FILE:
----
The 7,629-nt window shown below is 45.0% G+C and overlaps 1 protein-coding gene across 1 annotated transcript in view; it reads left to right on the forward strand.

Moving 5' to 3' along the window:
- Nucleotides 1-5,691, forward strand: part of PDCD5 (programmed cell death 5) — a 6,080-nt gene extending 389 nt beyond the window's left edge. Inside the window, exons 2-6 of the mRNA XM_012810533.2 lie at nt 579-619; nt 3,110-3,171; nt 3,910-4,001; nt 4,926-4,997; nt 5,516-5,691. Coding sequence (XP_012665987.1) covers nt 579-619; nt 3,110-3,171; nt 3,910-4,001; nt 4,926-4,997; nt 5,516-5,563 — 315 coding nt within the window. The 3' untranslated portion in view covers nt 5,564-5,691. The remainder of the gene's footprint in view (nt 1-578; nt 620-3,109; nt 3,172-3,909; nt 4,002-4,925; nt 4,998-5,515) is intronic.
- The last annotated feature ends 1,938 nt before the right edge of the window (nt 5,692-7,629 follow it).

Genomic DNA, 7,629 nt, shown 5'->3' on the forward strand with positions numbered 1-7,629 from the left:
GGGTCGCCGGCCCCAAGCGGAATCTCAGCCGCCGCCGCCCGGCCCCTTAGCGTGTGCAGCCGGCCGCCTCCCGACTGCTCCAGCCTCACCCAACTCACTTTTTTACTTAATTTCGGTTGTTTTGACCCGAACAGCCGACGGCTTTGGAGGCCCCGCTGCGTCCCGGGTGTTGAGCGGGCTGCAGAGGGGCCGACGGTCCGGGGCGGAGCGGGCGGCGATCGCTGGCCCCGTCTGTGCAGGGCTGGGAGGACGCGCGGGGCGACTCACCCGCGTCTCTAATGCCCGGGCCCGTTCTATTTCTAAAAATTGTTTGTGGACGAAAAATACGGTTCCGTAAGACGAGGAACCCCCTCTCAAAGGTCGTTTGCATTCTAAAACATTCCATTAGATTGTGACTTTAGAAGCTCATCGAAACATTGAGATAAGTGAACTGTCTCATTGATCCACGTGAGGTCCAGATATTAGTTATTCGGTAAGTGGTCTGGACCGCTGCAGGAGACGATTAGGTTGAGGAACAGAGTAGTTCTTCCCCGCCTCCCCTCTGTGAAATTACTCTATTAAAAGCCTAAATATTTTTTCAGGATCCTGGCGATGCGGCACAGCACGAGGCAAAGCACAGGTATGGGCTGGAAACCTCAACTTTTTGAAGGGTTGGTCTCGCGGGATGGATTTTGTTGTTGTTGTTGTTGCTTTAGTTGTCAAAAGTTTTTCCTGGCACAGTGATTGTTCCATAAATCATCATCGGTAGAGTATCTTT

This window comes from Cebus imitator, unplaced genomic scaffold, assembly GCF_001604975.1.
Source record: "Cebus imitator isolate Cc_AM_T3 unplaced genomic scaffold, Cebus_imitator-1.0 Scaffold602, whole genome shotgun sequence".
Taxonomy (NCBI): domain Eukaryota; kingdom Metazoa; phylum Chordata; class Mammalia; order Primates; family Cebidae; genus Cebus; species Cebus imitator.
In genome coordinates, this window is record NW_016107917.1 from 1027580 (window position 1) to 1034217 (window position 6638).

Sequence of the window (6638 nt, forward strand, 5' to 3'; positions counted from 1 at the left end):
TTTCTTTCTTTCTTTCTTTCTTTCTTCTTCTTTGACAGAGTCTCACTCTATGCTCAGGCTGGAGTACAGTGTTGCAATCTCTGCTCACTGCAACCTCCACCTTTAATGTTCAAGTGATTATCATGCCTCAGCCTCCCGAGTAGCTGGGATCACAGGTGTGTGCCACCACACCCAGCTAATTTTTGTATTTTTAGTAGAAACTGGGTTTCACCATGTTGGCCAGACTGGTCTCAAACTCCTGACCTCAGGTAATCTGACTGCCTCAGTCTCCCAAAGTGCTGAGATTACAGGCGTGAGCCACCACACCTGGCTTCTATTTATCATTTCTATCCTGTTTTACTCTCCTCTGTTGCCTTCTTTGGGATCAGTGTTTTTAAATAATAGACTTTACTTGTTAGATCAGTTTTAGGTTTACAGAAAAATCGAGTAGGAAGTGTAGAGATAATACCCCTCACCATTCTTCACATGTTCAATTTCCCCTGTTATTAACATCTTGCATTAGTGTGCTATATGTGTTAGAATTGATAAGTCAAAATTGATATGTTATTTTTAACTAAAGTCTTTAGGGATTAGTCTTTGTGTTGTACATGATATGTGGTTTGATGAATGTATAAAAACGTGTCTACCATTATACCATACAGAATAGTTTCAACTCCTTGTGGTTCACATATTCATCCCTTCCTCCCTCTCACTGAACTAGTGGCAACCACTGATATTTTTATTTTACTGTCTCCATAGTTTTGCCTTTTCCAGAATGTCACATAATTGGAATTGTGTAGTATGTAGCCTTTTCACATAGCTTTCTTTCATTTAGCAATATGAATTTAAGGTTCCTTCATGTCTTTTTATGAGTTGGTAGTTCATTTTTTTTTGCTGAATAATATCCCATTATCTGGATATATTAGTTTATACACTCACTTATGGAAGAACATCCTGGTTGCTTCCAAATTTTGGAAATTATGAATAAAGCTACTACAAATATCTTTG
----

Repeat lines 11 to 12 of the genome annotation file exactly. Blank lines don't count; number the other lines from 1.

Sequence of the window (6638 nt, forward strand, 5' to 3'; positions counted from 1 at the left end):
TTTCTTTCTTTCTTTCTTTCTTTCTTCTTCTTTGACAGAGTCTCACTCTATGCTCAGGCTGGAGTACAGTGTTGCAATCTCTGCTCACTGCAACCTCCACCTTTAATGTTCAAGTGATTATCATGCCTCAGCCTCCCGAGTAGCTGGGATCACAGGTGTGTGCCACCACACCCAGCTAATTTTTGTATTTTTAGTAGAAACTGGGTTTCACCATGTTGGCCAGACTGGTCTCAAACTCCTGACCTCAGGTAATCTGACTGCCTCAGTCTCCCAAAGTGCTGAGATTACAGGCGTGAGCCACCACACCTGGCTTCTATTTATCATTTCTATCCTGTTTTACTCTCCTCTGTTGCCTTCTTTGGGATCAGTGTTTTTAAATAATAGACTTTACTTGTTAGATCAGTTTTAGGTTTACAGAAAAATCGAGTAGGAAGTGTAGAGATAATACCCCTCACCATTCTTCACATGTTCAATTTCCCCTGTTATTAACATCTTGCATTAGTGTGCTATATGTGTTAGAATTGATAAGTCAAAATTGATATGTTATTTTTAACTAAAGTCTTTAGGGATTAGTCTTTGTGTTGTACATGATATGTGGTTTGATGAATGTATAAAAACGTGTCTACCATTATACCATACAGAATAGTTTCAACTCCTTGTGGTTCACATATTCATCCCTTCCTCCCTCTCACTGAACTAGTGGCAACCACTGATATTTTTATTTTACTGTCTCCATAGTTTTGCCTTTTCCAGAATGTCACATAATTGGAATTGTGTAGTATGTAGCCTTTTCACATAGCTTTCTTTCATTTAGCAATATGAATTTAAGGTTCCTTCATGTCTTTTTATGAGTTGGTAGTTCATTTTTTTTTGCTGAATAATATCCCATTATCTGGATATATTAGTTTATACACTCACTTATGGAAGAACATCCTGGTTGCTTCCAAATTTTGGAAATTATGAATAAAGCTACTACAAATATCTTTG